Practice Relating to Rule 141. Legal Advisers for Armed Forces
Israel’s Manual on the Rules of Warfare (2006) states: “The State of Israel does not perpetrate war crimes and its acts are covered by routine legal advice.”
The Manual on the Rules of Warfare (2006) is a second edition of the Manual on the Laws of War (1998).
According to the Report on the Practice of Israel, the International Law Department of the Israel Defense Forces (IDF) is responsible for advising all military commanders on the application of the laws of war in the field.
In 2009, in a report on Israeli operations in Gaza between 27 December 2008 and 18 January 2009 (the “Gaza Operation”, also known as “Operation Cast Lead”), Israel’s Ministry of Foreign Affairs stated:
216. Leading up to and during the recent operations in Gaza, the IDF [Israel Defense Forces] Military Advocate General’s Corps [MAG] provided legal advice on the Law of Armed Conflict to commanders at the General Staff, Regional Command and Divisional levels. The lawyers examined the legality of planned targets, participated in the operational planning process, helped direct humanitarian efforts, and took part in situation assessments, exercises and simulations. Legal advisors also assisted in drafting operational orders and procedures and in preparing legal annexes to such orders.
217. IDF military lawyers were involved in advising commanders on international law aspects of the Gaza Operation. The IDF structure ensures that the IDF legal advisors can provide frank and professional advice. All legal advisers belong to the MAG Corps and are not subordinate to the commanders they advise. According to Israeli law, the head of legal services in the IDF, the Military Advocate General has an independent status outside the military hierarchy in relation to all legal issues. In principal legal aspects the MAG is subject to the guidance and supervision of Israel’s Attorney-General and regularly consults with the Attorney General. In addition, IDF activities, including during active combat, as well as all MAG and Attorney General decisions are subject to judicial scrutiny and review by Israel’s Supreme Court sitting as the High Court of Justice.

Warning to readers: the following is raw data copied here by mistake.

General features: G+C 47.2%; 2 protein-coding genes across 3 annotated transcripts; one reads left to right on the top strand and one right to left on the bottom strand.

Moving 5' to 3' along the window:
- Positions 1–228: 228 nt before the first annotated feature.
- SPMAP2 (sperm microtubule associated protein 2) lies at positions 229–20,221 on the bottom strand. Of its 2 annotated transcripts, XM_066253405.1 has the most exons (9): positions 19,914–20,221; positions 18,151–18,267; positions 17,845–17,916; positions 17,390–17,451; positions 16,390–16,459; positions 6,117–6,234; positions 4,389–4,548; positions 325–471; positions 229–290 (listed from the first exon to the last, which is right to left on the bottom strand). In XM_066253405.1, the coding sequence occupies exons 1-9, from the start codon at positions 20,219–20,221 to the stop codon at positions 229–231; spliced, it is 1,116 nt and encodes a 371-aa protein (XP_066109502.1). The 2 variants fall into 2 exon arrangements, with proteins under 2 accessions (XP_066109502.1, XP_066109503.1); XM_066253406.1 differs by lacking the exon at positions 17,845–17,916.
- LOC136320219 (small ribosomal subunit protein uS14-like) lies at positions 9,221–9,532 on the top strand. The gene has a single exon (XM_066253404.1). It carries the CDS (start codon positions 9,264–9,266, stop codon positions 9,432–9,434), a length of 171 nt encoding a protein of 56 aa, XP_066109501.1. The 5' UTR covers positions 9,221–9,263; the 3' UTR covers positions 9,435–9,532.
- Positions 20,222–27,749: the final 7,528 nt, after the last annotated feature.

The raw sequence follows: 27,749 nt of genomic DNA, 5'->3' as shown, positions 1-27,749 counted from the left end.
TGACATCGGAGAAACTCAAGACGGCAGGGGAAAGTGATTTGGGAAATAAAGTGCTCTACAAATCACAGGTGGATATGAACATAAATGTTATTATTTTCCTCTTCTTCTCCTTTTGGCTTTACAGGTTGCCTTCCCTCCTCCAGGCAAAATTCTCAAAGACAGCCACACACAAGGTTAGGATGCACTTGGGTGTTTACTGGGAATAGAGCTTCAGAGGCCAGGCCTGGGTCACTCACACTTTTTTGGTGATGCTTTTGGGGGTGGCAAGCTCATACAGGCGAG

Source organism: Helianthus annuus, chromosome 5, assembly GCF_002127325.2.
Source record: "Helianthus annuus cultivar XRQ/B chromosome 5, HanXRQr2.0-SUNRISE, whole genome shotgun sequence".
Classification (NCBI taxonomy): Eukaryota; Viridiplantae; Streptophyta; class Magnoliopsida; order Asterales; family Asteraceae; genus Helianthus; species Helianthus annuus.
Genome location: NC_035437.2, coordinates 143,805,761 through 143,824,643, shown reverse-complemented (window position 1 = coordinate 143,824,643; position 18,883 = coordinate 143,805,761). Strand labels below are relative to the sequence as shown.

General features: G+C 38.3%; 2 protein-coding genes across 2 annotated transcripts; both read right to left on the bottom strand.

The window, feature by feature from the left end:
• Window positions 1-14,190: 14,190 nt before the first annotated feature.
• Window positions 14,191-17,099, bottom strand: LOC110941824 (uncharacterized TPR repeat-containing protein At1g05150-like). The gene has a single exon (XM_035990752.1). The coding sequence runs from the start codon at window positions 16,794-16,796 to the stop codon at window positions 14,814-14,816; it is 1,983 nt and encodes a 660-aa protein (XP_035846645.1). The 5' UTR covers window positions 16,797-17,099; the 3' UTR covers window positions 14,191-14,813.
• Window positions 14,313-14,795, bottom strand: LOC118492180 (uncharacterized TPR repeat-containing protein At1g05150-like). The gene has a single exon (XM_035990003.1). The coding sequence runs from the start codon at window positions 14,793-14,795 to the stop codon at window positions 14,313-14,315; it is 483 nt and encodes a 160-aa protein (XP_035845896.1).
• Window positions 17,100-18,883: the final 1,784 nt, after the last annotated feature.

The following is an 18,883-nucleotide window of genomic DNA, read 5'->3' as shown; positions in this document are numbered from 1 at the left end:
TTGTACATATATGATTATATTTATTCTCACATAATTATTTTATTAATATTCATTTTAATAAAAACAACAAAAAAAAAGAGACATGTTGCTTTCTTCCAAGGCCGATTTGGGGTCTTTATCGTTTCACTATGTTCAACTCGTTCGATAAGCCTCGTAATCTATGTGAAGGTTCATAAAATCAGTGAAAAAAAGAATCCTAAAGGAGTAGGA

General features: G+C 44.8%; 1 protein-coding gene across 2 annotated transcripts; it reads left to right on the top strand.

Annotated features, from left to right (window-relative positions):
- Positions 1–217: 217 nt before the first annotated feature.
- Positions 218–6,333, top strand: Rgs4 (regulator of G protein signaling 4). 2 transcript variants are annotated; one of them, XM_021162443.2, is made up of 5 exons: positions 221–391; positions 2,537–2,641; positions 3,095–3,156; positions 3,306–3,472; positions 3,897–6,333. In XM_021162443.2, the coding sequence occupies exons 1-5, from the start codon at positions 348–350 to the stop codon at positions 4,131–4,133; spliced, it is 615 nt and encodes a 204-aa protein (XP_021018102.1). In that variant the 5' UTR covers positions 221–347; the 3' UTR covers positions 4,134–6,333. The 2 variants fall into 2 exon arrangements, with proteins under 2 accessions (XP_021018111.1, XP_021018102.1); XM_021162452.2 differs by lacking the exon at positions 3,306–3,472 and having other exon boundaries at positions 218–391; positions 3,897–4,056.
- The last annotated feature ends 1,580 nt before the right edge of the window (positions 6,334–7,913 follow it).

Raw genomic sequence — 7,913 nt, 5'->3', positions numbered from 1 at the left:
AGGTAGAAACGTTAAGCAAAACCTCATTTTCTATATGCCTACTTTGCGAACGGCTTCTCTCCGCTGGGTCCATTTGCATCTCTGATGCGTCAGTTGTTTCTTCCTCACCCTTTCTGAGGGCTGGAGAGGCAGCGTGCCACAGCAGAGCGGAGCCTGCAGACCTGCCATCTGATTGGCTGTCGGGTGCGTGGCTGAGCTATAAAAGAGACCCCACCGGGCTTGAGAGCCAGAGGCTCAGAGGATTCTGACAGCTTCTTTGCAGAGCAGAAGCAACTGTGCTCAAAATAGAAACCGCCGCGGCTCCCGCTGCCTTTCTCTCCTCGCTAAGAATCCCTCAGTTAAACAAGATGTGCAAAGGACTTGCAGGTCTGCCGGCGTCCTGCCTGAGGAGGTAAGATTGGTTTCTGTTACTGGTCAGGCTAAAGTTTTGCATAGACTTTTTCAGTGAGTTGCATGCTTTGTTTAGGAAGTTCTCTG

In January 2010, in an update of its July 2009 report on Israeli operations in Gaza between 27 December 2008 and 18 January 2009, Israel’s Ministry of Foreign Affairs stated:
The Military Advocate General’s Corps
14. The Military Advocate General’s [MAG] Corps is comprised of highly professional and trained lawyers, and is responsible for enforcing the rule of law throughout the IDF. It also provides advice on military, domestic, and international law to the Chief of General Staff and all divisions of the IDF. The decisions and legal opinions of the Military Advocate General are binding on all components of the military.
15. Although he serves on the General Staff of the IDF, the Military Advocate General is legally independent. IDF Supreme Command Orders state that in executing his powers and authority, the Military Advocate General is “subject to no authority but the law.” Thus, the Chief of General Staff has no authority over him regarding legal matters. The Military Advocate General is not subject to direct orders of any superior officers, excluding the Chief of Staff in non-legal matters. As a former Military Advocate General has explained, the Military Advocate General has a unique status in the military:
“Members of the Military Advocate are not subject to the functional command orders of the command ranks that they serve, and the decisions that they make are in their exclusive discretion. The MAG is not subordinate to the Chief of Staff in respect of the exercise of his powers and is not under any command whatsoever – de jure or de facto.”
16. The independence of the Military Advocate General extends to every officer within the Military Advocate General’s Corps. Each is subordinate only to the Military Advocate General and is not subject to direct orders by commanders outside the Corps.
17. The manner in which the Military Advocate General is appointed further evidences his independence. Under the Military Justice Law, the Minister of Defence appoints the Military Advocate General, upon a recommendation of the Chief of General Staff of the IDF. The Military Advocate General’s dual enforcement and advisory responsibilities parallel those of chief military lawyers in other countries, such as the United Kingdom. The units within the Military Advocate General’s Corps that issue legal guidance to the IDF and that examine and prosecute alleged crimes by IDF forces are separate from one another.
[footnotes in original omitted]